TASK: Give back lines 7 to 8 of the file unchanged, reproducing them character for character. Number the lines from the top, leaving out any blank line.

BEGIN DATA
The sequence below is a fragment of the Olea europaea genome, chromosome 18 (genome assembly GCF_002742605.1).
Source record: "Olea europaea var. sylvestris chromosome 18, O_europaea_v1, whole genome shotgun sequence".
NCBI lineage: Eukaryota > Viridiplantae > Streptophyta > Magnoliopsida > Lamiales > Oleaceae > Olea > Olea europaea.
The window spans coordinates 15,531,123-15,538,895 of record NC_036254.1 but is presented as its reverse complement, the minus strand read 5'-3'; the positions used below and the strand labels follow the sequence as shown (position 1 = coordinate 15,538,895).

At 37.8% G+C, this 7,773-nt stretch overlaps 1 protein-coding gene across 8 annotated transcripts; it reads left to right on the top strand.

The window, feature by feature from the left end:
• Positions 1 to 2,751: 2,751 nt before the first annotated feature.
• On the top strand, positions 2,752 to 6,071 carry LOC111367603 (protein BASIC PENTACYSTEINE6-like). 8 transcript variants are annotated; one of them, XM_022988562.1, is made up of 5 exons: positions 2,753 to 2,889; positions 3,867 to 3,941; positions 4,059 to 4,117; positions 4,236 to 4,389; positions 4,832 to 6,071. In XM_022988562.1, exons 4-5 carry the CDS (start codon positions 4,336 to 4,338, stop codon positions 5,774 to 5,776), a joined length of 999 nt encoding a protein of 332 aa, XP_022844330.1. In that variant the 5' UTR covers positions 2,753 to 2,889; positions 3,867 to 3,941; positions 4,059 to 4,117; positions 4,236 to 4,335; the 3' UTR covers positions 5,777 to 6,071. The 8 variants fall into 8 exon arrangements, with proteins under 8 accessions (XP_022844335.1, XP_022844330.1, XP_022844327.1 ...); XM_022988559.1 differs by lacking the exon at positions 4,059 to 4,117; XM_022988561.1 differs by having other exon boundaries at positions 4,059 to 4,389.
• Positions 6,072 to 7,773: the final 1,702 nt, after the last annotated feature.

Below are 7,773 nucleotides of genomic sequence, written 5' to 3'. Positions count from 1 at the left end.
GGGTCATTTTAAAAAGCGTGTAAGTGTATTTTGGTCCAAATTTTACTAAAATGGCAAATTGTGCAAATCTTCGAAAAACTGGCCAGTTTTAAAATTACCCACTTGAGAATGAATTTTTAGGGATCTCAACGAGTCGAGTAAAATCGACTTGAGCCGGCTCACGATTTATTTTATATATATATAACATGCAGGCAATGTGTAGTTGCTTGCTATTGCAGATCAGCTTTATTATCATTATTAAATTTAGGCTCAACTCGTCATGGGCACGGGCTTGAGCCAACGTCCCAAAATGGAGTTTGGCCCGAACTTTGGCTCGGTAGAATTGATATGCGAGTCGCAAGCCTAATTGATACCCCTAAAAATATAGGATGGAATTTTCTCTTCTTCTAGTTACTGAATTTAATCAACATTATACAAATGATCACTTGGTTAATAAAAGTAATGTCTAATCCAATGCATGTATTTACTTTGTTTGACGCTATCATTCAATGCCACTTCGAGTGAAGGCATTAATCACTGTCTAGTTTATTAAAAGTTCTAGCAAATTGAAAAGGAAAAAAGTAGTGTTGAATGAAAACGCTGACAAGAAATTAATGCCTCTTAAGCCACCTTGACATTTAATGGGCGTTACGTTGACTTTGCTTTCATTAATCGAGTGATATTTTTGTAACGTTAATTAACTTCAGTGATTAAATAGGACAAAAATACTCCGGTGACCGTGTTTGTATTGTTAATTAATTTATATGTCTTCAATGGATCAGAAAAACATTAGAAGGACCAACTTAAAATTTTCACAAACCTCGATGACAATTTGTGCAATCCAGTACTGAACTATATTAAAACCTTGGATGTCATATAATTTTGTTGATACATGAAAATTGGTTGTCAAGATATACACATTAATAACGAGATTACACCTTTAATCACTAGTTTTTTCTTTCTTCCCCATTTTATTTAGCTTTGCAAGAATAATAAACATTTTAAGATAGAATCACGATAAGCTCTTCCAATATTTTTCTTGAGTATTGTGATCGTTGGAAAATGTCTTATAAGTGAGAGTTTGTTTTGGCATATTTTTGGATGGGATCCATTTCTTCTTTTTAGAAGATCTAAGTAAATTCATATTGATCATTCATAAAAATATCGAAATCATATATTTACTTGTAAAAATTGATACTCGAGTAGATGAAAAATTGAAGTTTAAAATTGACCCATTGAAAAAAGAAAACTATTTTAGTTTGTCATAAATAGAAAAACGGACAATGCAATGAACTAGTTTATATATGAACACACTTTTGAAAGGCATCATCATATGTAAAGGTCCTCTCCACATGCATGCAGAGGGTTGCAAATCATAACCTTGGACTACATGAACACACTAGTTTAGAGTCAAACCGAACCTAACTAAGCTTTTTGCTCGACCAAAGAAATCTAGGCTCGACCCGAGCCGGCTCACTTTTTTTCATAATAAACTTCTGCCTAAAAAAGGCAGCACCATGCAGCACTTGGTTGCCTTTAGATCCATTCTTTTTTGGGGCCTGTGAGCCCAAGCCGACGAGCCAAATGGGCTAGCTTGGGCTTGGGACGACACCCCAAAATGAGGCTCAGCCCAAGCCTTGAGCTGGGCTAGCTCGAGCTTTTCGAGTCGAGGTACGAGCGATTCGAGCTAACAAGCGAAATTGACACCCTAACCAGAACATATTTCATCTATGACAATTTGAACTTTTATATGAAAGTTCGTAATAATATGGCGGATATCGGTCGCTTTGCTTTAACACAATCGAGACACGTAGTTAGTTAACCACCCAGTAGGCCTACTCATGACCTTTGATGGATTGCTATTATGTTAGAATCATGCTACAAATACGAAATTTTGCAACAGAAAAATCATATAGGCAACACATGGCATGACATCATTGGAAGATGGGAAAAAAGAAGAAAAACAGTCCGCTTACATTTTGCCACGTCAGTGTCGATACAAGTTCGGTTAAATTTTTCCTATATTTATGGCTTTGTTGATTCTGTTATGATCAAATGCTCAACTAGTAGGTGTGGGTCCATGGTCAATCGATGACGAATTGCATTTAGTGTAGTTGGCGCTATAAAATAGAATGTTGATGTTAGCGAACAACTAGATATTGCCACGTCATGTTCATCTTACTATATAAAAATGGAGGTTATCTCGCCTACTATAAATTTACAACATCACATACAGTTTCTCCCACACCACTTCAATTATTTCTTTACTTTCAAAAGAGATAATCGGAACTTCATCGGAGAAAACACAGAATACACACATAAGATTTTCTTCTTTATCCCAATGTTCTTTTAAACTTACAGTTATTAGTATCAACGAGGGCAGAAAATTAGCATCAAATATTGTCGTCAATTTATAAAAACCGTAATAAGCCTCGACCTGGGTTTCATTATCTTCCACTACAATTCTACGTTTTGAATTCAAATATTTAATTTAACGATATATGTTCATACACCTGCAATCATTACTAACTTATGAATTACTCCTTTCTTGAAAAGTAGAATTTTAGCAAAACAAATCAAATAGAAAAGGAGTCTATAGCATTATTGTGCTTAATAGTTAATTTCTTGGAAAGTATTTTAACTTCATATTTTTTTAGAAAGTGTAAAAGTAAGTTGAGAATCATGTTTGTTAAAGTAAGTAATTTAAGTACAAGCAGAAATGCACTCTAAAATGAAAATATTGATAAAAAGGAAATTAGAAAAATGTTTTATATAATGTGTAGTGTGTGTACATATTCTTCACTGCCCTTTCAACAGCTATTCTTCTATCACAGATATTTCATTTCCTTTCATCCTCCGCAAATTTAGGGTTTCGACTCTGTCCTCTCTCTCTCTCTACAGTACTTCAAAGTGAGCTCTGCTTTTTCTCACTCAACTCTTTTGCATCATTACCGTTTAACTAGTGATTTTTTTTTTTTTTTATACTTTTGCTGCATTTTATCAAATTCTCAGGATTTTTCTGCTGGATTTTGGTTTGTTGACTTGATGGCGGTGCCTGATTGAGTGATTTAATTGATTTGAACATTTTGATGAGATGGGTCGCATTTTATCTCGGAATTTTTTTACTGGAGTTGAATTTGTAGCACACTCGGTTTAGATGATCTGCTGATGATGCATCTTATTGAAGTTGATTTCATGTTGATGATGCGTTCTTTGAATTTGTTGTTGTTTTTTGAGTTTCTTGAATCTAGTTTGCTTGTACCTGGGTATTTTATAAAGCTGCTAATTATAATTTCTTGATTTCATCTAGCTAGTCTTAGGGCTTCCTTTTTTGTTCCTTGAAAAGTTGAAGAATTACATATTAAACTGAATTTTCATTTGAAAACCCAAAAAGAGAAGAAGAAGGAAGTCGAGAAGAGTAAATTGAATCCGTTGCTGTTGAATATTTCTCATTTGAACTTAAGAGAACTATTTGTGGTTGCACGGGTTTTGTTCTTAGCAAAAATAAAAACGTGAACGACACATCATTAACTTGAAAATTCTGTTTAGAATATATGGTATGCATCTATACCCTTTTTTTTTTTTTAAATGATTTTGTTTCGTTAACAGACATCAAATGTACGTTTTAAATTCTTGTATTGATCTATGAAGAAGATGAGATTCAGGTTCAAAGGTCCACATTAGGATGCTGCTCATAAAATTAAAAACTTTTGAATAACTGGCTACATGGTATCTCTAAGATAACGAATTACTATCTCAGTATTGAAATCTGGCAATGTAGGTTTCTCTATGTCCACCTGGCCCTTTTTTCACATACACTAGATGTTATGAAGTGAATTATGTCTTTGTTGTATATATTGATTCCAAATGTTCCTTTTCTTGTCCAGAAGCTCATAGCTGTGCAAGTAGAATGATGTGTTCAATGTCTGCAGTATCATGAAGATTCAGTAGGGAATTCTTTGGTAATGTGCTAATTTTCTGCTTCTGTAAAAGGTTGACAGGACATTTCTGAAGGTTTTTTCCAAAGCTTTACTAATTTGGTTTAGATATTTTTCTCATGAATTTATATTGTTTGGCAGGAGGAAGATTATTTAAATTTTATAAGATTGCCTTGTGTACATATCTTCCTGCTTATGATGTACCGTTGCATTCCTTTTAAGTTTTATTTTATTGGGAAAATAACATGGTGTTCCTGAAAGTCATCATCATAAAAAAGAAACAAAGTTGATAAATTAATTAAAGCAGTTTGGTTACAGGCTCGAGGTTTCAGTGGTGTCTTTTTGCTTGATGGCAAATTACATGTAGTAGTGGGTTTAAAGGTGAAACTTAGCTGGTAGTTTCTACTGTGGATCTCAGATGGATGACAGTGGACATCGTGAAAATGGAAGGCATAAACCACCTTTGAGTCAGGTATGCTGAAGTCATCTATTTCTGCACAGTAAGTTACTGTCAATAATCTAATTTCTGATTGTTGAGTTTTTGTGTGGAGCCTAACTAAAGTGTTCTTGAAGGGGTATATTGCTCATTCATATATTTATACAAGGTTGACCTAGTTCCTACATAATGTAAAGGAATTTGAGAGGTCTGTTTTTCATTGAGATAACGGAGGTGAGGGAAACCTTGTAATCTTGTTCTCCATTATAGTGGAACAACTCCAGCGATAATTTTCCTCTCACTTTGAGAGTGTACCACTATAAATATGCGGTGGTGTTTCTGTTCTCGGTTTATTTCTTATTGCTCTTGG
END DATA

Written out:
• Positions 1 to 2,751: 2,751 nt before the first annotated feature.
• On the top strand, positions 2,752 to 6,071 carry LOC111367603 (protein BASIC PENTACYSTEINE6-like). 8 transcript variants are annotated; one of them, XM_022988562.1, is made up of 5 exons: positions 2,753 to 2,889; positions 3,867 to 3,941; positions 4,059 to 4,117; positions 4,236 to 4,389; positions 4,832 to 6,071. In XM_022988562.1, exons 4-5 carry the CDS (start codon positions 4,336 to 4,338, stop codon positions 5,774 to 5,776), a joined length of 999 nt encoding a protein of 332 aa, XP_022844330.1. In that variant the 5' UTR covers positions 2,753 to 2,889; positions 3,867 to 3,941; positions 4,059 to 4,117; positions 4,236 to 4,335; the 3' UTR covers positions 5,777 to 6,071. The 8 variants fall into 8 exon arrangements, with proteins under 8 accessions (XP_022844335.1, XP_022844330.1, XP_022844327.1 ...); XM_022988559.1 differs by lacking the exon at positions 4,059 to 4,117; XM_022988561.1 differs by having other exon boundaries at positions 4,059 to 4,389.